The Art of Healing

By Nic Klein, MSW, LGSW,
2016-2018 Clinical Fellow at the MPSI Psychotherapy Center

I won’t lie, becoming a psychologist is hard work. The first year is intensively academic, and you are jumping through one hoop after another. Just about the time that you feel like giving up or quitting, you start your therapy practicum and are reminded of why you are doing all this work…for the people, to enter that sacred relationship where the healing occurs. My first choice of practicum was MPSI and by a snap of luck I secured a place training in long term psychodynamic therapy.

So how do I sum up my time at MPSI in a few short paragraphs? I could talk about the Friday seminars, the intensive supervision, the ten-patient caseload, Monday morning group consultation or the wonderful, talented, and dedicated fellows I had the privilege of working with. Though all these aspects made the practicum go well beyond my already high expectations, I think It might be better to talk about a patient, whose identity and recognizable characteristics have been changed for protection.
This person we will call ‘Jesse’ had been physically and emotionally abused since early childhood and came to therapy because of increasing episodes of paranoia and anger. Jesse and I spent months talking about what it was like for her when she was young and how her paranoia made sense given what she had been through. Jesse started talking about our sessions like it was free diving, that she would come in and together we would take a huge breath and dive down into her past and release the things trapped inside of her and let them float to the surface. Jesse soon started coming twice a week, bringing events from her life and eventually her dreams.
Her dreams were terrifying. Often violent, they were more like horror stories and it was clear she was disturbed by them. I think many young psychologists in training would avoid these dreams, keep them at a distance and not explore them as an avenue of healing. This is different for the analytic school and I soon found hidden in these horror stories was profound meaning. I did my best to investigate and interpret these dreams and their message nearly always rang true to Jesse. Within the nightmare was a profound expression of young women attempting to resolve the conflicts of a traumatic youth and a hidden desire to grow beyond these early survival mechanisms into a new and true expression of her being.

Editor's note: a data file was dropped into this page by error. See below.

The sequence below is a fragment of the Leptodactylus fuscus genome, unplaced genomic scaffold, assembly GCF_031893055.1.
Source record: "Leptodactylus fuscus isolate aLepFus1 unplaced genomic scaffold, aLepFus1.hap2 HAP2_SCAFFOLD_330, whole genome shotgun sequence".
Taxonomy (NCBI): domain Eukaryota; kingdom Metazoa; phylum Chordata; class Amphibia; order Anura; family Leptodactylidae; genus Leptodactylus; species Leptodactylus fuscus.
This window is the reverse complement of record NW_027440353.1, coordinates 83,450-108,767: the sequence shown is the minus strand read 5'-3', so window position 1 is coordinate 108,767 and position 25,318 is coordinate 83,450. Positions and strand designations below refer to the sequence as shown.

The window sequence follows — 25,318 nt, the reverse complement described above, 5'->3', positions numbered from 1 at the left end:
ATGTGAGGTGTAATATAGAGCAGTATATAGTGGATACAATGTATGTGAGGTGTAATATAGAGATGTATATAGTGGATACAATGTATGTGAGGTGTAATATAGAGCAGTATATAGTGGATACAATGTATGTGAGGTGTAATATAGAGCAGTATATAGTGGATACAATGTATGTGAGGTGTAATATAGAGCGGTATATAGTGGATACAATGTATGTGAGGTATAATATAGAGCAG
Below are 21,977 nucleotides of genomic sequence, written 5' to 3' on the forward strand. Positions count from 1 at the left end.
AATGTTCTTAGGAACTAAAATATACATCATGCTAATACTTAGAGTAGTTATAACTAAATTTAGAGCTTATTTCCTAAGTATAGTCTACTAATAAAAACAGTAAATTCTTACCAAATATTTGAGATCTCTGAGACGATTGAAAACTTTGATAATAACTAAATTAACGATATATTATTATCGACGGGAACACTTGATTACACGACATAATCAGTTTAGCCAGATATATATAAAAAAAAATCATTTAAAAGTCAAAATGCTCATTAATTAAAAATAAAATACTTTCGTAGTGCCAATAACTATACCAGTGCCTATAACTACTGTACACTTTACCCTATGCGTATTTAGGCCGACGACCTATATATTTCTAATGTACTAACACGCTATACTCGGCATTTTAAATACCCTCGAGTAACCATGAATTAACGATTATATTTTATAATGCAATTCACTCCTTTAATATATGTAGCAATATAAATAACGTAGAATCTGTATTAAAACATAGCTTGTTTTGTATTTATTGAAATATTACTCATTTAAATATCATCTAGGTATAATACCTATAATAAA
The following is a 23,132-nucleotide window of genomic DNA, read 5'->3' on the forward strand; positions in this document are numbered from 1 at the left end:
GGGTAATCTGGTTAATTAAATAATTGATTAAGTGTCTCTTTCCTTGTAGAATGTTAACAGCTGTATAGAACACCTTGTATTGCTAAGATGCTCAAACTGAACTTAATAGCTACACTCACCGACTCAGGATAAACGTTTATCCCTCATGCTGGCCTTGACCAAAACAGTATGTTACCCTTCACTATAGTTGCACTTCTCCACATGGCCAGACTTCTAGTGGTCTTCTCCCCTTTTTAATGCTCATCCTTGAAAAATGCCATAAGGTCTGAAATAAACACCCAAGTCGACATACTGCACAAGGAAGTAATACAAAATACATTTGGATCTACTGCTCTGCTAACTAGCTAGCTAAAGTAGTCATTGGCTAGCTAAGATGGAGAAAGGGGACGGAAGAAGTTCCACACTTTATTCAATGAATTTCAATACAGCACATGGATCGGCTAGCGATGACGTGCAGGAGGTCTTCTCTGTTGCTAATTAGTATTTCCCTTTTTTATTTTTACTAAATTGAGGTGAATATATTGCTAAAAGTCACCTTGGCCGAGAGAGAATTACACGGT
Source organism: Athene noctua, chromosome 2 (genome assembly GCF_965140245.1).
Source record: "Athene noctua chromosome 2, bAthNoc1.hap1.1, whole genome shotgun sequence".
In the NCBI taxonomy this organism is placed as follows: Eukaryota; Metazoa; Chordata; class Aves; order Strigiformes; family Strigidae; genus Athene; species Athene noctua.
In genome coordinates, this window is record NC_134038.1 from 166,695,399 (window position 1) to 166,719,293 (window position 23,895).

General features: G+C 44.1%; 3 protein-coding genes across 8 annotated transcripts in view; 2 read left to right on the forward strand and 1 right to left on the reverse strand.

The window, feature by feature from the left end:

What was so interesting to me was that when Jesse would share her dreams, I would have no idea what they meant. In fact, at times I would swallow hard and think to myself ‘oh shit how will I ever interpret this one’! But the analytic method always rang true and on a number of occasion Jesse and I would be staring at each other at the end of the session, in disbelief as a nonsensical and violent nightmare had been transformed into something beautiful and profound. For my own part, I just copied what I had learned in PPTP and in supervision.

By the time Jesse finished therapy (50 sessions in all), her OQ-45 score (OQ-45 is a symptom severity measure) had dropped from 100 to 60 (A reliable indices of change is 10 points). Her paranoia all but disappeared and her anger became something she could recognize and work with. She left with a sense of accomplishment, with a positive view of therapy and the knowledge that she could return anytime if she so desired. In the final session of my own supervision at MPSI, I shared that I felt like I had been given a priceless gift. ‘Like keys to the kingdom’. Thank you MPSI for the amazing service you provide to people in need and the training you facilitate for the next generation of analytic psychologists.

Leave a Reply

Your email address will not be published. Required fields are marked *